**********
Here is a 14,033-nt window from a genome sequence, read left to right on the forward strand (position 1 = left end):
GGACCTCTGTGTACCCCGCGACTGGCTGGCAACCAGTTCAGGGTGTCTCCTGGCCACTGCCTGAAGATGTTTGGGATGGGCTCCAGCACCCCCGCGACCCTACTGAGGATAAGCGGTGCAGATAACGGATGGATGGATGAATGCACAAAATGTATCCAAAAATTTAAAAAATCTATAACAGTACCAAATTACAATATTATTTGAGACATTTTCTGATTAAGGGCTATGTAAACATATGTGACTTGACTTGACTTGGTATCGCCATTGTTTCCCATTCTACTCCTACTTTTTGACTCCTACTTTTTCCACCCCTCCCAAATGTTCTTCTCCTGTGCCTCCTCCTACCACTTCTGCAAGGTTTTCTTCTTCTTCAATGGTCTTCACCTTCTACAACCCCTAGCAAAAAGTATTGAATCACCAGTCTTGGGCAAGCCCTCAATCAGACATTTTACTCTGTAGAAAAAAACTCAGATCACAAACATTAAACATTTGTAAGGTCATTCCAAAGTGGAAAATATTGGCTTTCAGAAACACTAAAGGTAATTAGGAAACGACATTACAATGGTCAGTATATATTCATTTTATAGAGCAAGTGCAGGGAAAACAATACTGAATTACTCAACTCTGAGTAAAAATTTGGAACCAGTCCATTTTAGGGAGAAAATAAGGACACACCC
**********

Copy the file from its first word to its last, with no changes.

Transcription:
Here is a 14,033-nt window from a genome sequence, read left to right on the forward strand (position 1 = left end):
GGACCTCTGTGTACCCCGCGACTGGCTGGCAACCAGTTCAGGGTGTCTCCTGGCCACTGCCTGAAGATGTTTGGGATGGGCTCCAGCACCCCCGCGACCCTACTGAGGATAAGCGGTGCAGATAACGGATGGATGGATGAATGCACAAAATGTATCCAAAAATTTAAAAAATCTATAACAGTACCAAATTACAATATTATTTGAGACATTTTCTGATTAAGGGCTATGTAAACATATGTGACTTGACTTGACTTGGTATCGCCATTGTTTCCCATTCTACTCCTACTTTTTGACTCCTACTTTTTCCACCCCTCCCAAATGTTCTTCTCCTGTGCCTCCTCCTACCACTTCTGCAAGGTTTTCTTCTTCTTCAATGGTCTTCACCTTCTACAACCCCTAGCAAAAAGTATTGAATCACCAGTCTTGGGCAAGCCCTCAATCAGACATTTTACTCTGTAGAAAAAAACTCAGATCACAAACATTAAACATTTGTAAGGTCATTCCAAAGTGGAAAATATTGGCTTTCAGAAACACTAAAGGTAATTAGGAAACGACATTACAATGGTCAGTATATATTCATTTTATAGAGCAAGTGCAGGGAAAACAATACTGAATTACTCAACTCTGAGTAAAAATTTGGAACCAGTCCATTTTAGGGAGAAAATAAGGACACACCC